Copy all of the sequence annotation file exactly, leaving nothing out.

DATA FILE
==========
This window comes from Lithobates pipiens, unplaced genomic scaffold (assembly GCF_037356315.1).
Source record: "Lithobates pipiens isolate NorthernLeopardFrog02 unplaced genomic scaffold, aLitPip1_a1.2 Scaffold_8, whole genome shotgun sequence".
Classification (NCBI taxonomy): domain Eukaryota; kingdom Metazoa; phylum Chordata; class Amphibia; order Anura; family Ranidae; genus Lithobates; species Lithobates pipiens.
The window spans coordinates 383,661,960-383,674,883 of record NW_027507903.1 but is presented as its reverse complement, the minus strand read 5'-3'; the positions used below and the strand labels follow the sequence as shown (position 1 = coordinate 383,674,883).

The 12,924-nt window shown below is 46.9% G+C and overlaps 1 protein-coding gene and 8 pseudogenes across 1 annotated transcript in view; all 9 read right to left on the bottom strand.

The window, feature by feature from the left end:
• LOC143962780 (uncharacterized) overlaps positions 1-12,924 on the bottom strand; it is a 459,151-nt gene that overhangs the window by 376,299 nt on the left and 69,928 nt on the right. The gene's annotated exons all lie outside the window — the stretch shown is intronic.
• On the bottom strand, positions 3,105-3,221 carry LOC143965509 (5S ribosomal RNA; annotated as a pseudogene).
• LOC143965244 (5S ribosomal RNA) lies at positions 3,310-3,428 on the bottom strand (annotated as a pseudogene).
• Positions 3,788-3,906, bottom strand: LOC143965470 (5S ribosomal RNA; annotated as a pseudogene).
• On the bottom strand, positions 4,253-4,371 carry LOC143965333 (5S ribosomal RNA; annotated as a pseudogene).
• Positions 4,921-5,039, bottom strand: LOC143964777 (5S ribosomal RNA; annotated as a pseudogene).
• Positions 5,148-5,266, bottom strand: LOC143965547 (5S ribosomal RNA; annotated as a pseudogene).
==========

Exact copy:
This window comes from Lithobates pipiens, unplaced genomic scaffold (assembly GCF_037356315.1).
Source record: "Lithobates pipiens isolate NorthernLeopardFrog02 unplaced genomic scaffold, aLitPip1_a1.2 Scaffold_8, whole genome shotgun sequence".
Classification (NCBI taxonomy): domain Eukaryota; kingdom Metazoa; phylum Chordata; class Amphibia; order Anura; family Ranidae; genus Lithobates; species Lithobates pipiens.
The window spans coordinates 383,661,960-383,674,883 of record NW_027507903.1 but is presented as its reverse complement, the minus strand read 5'-3'; the positions used below and the strand labels follow the sequence as shown (position 1 = coordinate 383,674,883).

The 12,924-nt window shown below is 46.9% G+C and overlaps 1 protein-coding gene and 8 pseudogenes across 1 annotated transcript in view; all 9 read right to left on the bottom strand.

The window, feature by feature from the left end:
• LOC143962780 (uncharacterized) overlaps positions 1-12,924 on the bottom strand; it is a 459,151-nt gene that overhangs the window by 376,299 nt on the left and 69,928 nt on the right. The gene's annotated exons all lie outside the window — the stretch shown is intronic.
• On the bottom strand, positions 3,105-3,221 carry LOC143965509 (5S ribosomal RNA; annotated as a pseudogene).
• LOC143965244 (5S ribosomal RNA) lies at positions 3,310-3,428 on the bottom strand (annotated as a pseudogene).
• Positions 3,788-3,906, bottom strand: LOC143965470 (5S ribosomal RNA; annotated as a pseudogene).
• On the bottom strand, positions 4,253-4,371 carry LOC143965333 (5S ribosomal RNA; annotated as a pseudogene).
• Positions 4,921-5,039, bottom strand: LOC143964777 (5S ribosomal RNA; annotated as a pseudogene).
• Positions 5,148-5,266, bottom strand: LOC143965547 (5S ribosomal RNA; annotated as a pseudogene).